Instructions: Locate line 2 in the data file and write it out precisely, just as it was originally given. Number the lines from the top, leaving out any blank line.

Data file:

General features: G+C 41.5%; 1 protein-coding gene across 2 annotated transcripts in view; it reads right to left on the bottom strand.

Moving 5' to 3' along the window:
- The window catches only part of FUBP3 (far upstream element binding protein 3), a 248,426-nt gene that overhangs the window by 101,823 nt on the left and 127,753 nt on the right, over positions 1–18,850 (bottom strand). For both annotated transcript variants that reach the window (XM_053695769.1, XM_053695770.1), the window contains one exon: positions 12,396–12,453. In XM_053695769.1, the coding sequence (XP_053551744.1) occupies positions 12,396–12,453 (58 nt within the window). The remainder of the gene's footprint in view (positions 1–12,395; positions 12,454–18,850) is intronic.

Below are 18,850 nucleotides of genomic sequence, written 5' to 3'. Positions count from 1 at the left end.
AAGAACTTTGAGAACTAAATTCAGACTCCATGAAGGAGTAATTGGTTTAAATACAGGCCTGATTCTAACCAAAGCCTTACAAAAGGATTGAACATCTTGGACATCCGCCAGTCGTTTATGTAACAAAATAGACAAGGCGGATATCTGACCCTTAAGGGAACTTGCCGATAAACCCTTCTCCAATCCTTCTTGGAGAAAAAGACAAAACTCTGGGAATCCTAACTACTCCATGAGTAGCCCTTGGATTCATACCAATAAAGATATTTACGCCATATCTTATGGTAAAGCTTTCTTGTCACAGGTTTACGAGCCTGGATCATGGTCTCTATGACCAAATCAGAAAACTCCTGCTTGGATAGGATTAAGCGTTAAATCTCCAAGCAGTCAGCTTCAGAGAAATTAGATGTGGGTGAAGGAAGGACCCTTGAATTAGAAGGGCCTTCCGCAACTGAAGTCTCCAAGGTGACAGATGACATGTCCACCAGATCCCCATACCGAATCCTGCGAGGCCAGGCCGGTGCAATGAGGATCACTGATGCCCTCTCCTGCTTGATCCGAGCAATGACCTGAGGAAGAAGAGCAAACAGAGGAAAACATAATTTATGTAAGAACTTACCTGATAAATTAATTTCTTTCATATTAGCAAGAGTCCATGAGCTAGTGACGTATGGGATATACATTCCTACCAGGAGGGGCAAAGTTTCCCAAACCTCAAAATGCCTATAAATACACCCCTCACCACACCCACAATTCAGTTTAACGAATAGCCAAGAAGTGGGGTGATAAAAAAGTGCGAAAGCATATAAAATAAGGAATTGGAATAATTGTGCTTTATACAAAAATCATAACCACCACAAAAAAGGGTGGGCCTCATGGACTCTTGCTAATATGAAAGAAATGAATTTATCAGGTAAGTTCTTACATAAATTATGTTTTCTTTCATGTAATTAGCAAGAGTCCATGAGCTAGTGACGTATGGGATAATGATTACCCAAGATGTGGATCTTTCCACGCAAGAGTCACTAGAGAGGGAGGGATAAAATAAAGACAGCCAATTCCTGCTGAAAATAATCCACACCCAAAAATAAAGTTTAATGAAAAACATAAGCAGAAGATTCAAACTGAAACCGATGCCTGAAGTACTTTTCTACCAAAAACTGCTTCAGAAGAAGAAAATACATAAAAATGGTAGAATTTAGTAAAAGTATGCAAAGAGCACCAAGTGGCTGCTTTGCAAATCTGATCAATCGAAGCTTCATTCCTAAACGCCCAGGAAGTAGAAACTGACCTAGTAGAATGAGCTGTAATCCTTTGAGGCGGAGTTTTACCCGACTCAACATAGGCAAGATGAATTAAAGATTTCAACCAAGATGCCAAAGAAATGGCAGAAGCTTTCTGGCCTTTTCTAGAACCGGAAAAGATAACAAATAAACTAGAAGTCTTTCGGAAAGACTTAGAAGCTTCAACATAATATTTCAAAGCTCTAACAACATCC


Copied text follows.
Moving 5' to 3' along the window: